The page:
The idea behind QRSS stacking is simple: If you have a bunch of QRSS grabs (signal + random noise), averaging the images
together will cause the signal to pop out above the noise. This is because noise is random, and averaging randomness
eventually produces zero. Averaging a small, weak signal eventually produces something "a little more than zero". Think of
QRSS stacking as helping weak signals pop out above the noise.
For QRSS stacking to work, each image has to be perfectly aligned. The tradition in QRSS is to (a) tell the QRSS keyer to
repeat exactly every 10 minutes, (b) configure the QRSS listening software to make 1 full screen scroll every 10 minutes, and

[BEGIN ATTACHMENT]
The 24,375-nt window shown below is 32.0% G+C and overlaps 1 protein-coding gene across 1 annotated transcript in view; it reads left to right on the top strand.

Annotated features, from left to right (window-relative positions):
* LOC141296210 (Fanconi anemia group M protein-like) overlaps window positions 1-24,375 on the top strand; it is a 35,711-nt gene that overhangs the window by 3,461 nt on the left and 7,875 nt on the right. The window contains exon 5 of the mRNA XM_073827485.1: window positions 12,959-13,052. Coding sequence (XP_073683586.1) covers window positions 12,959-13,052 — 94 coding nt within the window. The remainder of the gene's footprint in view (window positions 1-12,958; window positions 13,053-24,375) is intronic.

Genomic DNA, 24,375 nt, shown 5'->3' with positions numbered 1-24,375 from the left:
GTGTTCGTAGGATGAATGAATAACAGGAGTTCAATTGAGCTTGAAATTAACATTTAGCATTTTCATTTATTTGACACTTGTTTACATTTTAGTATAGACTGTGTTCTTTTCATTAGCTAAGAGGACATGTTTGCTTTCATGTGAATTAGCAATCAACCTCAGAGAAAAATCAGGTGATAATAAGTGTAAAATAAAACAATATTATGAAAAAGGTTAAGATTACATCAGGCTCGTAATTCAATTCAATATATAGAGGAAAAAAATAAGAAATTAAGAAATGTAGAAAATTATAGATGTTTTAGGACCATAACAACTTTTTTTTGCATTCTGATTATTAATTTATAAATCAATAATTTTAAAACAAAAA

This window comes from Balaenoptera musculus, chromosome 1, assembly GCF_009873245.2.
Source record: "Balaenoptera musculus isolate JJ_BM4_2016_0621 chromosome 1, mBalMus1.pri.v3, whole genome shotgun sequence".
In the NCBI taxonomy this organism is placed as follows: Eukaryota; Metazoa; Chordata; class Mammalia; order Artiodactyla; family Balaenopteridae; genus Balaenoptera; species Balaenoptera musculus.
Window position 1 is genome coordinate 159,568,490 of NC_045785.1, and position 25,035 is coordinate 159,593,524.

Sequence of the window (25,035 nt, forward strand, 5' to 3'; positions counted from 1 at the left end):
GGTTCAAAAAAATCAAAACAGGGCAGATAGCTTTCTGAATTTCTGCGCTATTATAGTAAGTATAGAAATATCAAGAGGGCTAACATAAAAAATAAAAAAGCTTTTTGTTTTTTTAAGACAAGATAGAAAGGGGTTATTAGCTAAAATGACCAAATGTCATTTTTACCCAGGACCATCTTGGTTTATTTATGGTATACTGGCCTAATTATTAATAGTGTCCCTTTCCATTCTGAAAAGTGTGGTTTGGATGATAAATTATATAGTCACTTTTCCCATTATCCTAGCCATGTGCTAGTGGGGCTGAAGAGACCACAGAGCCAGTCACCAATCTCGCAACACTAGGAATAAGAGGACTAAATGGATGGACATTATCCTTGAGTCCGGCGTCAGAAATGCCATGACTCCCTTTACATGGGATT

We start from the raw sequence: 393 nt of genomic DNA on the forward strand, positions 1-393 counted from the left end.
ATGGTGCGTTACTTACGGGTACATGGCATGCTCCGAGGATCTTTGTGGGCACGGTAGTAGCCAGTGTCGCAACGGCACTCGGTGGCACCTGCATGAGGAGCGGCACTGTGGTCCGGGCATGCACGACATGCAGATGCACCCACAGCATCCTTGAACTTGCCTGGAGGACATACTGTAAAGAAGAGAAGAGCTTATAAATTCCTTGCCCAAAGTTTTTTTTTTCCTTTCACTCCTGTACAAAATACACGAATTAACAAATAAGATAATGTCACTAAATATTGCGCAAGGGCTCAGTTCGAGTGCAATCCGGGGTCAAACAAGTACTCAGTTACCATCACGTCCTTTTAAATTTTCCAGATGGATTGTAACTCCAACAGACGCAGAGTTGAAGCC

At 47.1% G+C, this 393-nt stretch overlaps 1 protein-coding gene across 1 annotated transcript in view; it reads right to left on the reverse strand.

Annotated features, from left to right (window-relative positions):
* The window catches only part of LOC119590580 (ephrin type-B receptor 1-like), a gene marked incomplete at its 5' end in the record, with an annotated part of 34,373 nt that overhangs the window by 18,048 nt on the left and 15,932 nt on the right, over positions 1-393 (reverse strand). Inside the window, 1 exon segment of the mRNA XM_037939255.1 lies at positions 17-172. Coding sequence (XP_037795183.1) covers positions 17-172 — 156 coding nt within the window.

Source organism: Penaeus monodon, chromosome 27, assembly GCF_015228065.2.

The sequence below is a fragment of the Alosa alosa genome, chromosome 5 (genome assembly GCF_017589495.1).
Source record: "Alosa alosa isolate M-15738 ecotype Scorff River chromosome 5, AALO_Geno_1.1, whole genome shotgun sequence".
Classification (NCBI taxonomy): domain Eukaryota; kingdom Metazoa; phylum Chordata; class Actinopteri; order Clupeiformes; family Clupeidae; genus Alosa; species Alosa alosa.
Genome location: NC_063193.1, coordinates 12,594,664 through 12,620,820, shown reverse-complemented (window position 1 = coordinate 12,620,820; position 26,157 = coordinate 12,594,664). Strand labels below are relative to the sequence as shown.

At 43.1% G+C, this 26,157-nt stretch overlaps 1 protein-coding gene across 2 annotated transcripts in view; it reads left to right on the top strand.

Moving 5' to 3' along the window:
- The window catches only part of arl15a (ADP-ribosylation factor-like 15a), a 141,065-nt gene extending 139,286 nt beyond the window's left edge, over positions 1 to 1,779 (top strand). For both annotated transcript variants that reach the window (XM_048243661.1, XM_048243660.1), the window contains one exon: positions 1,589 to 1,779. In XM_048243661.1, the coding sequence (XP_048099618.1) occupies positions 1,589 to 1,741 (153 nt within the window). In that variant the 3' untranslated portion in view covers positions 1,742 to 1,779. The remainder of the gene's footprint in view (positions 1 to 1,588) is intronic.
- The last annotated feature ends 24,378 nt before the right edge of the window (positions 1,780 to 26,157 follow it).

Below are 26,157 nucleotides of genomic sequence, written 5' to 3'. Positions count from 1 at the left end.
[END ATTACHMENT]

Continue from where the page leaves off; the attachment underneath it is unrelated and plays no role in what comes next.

(c) upload the grabber file every 10 minutes. With everything aligned to 10 minutes, it's easy to download the grabber file
every 10 minutes and average them together -- they will already be aligned!
So, if you haven't already, consider configuring your grabber to capture and upload images
aligned to 10 minutes.
Bill (W4HBK) has a great tutorial on how to set up a 10-minute grabber using Spectrum Lab:
Peter (Zl2iK) sent me a Spectrum Lab
user file designed to create grabs 10
As of this moment (July, 2016) it seems Argo is incapable of producing 10 minute grabs
suitable for image stacking :(
Here are examples of single (left) and 1-hour (6) stacked grabs (right).
I think the advantages for seeing weak signals are obvious!